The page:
Sexual attraction of the electric sort happens when stingrays meet, according to a researcher at The University of Western Australia's Oceans Institute - and the finding may help prevent shark attacks on humans.
PhD candidate and shark biologist Ryan Kempster is the lead author of a paper about stingrays' use of electroreception in identifying mates, published in the journal Brain, Behaviour and Evolution.
The author undertook the research with colleagues at UWA's Neurecology Group.
Female blue spotted stingrays have more electrosensory nerve axons (inputs) entering their brains than their male counterparts, the researchers found.
Despite the important role that electroreception plays in the behaviour of stingrays - and sharks - this is the first study to assess the variation in electrosensory nervous input to the brain.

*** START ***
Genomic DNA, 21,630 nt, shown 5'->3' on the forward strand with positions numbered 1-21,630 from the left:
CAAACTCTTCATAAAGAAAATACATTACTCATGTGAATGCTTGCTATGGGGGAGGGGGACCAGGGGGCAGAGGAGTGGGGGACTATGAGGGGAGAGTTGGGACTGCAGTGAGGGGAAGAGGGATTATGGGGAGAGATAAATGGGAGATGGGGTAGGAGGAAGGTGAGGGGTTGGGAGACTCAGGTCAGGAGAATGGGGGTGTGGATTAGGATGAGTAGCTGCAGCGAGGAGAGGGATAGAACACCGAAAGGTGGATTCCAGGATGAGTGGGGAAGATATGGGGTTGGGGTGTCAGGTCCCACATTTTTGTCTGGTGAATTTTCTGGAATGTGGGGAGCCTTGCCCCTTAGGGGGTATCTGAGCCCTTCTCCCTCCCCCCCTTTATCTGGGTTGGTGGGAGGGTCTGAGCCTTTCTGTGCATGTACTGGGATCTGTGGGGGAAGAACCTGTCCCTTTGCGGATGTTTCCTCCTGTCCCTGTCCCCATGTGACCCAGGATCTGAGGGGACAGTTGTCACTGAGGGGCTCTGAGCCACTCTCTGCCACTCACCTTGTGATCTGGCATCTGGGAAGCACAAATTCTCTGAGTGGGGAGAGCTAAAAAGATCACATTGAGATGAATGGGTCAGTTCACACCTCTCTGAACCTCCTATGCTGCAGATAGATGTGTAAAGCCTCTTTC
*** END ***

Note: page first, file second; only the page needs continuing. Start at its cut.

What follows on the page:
"This information can tell us how important a particular sensory system is to an animal and what role it plays in their behaviour," Mr Kempster said.
"We found that female stingrays have far more nerve axons than males, which may allow for improved electrosensitivity and help females identify suitable mates.
"Because it's the males that usually approach the females for mating, the extra electrosensory clues that females receive may allow them to distinguish mates from predators.
"Female stingrays may make a calculated decision about whether they should stay and wait for an approaching mate or make an escape before they're spotted by a would-be predator."
Knowing more about the electrosensory system - not just between species but between males and females of the same species - may help to ensure that electronic shark mitigation devices work effectively for as many species as possible and even for each sex.
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